In present study mean catalase (CAT) level expressed in terms of unit milligram hemoglobin, was significantly (P<0.05) low (Table 2) in the birds of lead treated group B (150.29±12.01 U/mg Hb), as compare to group C (507.63±5.29 U/mg Hb), group D (367.21±2.94 U/mg Hb), group E (359.81 ±8.83 U/mg Hb), group F (376.56 ±3.90 U/mg Hb) and control group A (336.47±10.94U/mg Hb) on day 21. Comparison among the different treatment groups showed non-significant (P>0.05) changes in CAT activity in group D, E and F but group C showed significant (P<0.05) high CAT activity than the other treatment groups on day 21. Although on day 42 CAT activity decreased significantly (P<0.05) (Table 3) from the day 21 in group A, B, D and E but significantly (P<0.05) in group C and F. On day 42 lead treated group B (107.60±12.84 U/mg Hb) showed significant (P<0.05) decrease in CAT activity from (Table 3) group C (393±7.92 U/mg Hb), group D (707.99±15.51 U/mg Hb), group E (438.03±3.39 U/mg Hb), group F (290.21±9.00U/mg Hb) and non significantly (P>0.05) from control group A (173.41±10.63 U/mg Hb). Significant (P<0.05) comparative changes were observed in the values of group C, D and F but not in between the group C and F. It is reported by several workers that simultaneous use of antioxidants provides a better therapeutic efficacy in the management of Plumbism (Patra et al.,2000b). It has been observed that lead caused oxidative stress by enhancing free radical formation, reducing the antioxidative defense enzymes like catalase, SOD and/or increasing the susceptibility of cells to oxidative attack (Gurer and Ercal, 2000). In the present study (on day 42) erythrocytic catalase activity was declined though nonsignificantly (P>0.05) in group B as compared to healthy birds (group A). This could be correlated with the adoptive response towards the detrimental effect of lead on erythrocyte. Several studies have shown that lead alters the antioxidant enzymes like SOD, catalase etc. (Flora et al., 2008). In erythrocytes from workers exposed to lead. Since there is no report pertaining to effect of lead on erythrocytic catalase activity of birds to compare the present findings. Highest therapeutic efficacy to enhanced the antioxidative defense enzymes CAT against lead intoxication was shown by vitamin-E & Se followed by DL-methionine > vitamin-C > CQ extract on day 42 but on the 21 days highest therapeutic efficacy was showed by vitamin-C and followed by Q extract > vitamin-E & Se > DL-methionine. They enhanced the CAT level as compared to lead treated group and brought the activity comparable to control group on day 21 and 42 respectively. Vit-E known to be one of the most potent antioxidants that checks lipid peroxidation through limiting the propagation of free radicals reaction and ascorbic acid an antioxidant acts as scavenger of free radicals and play an important role in regeneration of α-tocopherol and DL-methionine serves as a precursor for low molecular mass antioxidant glutathione (Young, 2001). The antioxidant effect of CQE is believed to originate from ability to stimulate glutathione synthesis and scavenging reactive oxygen species (Jainu and Devi, 2005).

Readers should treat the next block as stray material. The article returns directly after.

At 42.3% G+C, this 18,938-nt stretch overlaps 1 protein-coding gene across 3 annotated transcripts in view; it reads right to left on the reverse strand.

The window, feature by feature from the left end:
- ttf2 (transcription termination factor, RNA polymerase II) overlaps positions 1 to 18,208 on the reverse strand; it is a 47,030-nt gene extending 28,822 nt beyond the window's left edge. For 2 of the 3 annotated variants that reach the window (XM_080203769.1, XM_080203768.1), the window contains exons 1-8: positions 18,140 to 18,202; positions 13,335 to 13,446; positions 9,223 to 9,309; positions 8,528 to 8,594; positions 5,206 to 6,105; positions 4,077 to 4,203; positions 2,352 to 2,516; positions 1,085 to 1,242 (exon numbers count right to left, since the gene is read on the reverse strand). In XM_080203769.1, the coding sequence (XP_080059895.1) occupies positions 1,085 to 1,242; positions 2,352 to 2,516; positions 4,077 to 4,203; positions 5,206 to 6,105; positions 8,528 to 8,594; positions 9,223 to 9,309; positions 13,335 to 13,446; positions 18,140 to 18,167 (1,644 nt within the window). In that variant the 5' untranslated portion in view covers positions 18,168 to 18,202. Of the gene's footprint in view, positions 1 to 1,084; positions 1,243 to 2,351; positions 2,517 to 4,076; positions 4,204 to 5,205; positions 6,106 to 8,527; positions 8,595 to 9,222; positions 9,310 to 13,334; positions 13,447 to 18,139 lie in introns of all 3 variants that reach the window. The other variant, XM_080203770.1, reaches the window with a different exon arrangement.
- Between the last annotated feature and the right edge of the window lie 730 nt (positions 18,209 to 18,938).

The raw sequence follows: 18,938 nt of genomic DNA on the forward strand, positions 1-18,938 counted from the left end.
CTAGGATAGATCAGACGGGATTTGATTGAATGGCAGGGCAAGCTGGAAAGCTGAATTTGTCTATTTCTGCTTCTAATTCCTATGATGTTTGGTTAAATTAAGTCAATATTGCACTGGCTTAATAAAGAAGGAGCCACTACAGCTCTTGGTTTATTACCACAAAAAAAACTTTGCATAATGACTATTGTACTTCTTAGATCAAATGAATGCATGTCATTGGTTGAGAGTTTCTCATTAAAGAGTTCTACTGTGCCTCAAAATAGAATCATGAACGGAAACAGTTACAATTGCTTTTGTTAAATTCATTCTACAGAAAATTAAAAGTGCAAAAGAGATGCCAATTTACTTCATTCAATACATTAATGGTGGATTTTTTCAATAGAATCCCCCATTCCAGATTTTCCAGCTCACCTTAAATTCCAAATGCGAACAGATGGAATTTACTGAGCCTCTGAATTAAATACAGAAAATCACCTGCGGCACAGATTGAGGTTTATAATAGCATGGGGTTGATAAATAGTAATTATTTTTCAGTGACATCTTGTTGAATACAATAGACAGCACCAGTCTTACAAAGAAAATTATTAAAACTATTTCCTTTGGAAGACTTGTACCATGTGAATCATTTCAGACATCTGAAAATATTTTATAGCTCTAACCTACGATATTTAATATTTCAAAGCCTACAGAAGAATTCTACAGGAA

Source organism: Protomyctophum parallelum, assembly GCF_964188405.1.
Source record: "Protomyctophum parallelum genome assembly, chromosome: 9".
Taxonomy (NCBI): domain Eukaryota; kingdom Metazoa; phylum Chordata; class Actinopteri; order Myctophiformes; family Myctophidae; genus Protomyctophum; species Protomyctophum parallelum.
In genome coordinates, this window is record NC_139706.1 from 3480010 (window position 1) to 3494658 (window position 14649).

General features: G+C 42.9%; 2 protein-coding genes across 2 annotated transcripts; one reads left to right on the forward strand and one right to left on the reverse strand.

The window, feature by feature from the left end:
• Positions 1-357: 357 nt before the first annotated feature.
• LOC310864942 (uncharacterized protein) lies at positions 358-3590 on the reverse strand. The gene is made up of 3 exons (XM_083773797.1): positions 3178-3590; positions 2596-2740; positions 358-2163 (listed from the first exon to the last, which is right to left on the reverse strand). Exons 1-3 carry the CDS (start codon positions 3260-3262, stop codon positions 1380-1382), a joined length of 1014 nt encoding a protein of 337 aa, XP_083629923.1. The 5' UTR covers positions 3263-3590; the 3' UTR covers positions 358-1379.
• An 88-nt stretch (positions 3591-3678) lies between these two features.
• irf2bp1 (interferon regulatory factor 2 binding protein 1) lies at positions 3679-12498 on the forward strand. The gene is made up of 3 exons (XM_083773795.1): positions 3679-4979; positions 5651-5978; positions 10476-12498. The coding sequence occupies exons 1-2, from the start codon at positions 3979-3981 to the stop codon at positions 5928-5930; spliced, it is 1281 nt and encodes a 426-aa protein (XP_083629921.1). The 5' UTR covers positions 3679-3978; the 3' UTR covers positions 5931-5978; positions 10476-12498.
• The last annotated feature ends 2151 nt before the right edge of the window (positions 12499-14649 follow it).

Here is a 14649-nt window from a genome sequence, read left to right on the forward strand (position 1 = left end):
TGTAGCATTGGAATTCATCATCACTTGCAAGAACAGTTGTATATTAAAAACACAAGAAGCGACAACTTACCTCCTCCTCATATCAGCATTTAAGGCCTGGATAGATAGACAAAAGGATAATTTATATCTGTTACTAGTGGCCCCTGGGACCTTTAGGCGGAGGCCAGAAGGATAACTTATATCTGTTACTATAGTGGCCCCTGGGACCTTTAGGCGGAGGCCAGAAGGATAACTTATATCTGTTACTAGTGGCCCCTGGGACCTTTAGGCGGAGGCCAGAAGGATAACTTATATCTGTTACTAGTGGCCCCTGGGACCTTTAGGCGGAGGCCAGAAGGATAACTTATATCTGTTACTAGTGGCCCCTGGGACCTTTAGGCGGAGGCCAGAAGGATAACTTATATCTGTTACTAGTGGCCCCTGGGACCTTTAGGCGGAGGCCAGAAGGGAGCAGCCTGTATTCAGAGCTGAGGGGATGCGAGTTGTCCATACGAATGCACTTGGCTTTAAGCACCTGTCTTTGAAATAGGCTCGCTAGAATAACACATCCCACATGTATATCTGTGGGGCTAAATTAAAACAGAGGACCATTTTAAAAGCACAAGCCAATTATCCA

Conclusion

Lead exposure enhanced the lipid peroxide (LPO) level in erythrocytes, simultaneous administration of lead with ascorbic acid, vitamin-E and Se, DL-methionine and CQE led to conclusion that vitamin-E and Se, DL-methionine and CQE were very effective in limiting the enhanced LPO level in erythrocyte. Maximum restoration in values of LPO level was observed in vitamin-E & Se treated group followed by ascorbic acid treated group.

Acknowledgement

IB Group, Rajnandgaon, Chhattisgarh for providing free of cost Ven-Cobb strain broiler chicks; Dean, Veterinary College Anjora, Durg (Chhattisgarh) for providing necessary facilities and Head, Department of Animal Nutrition for feed formulation.

References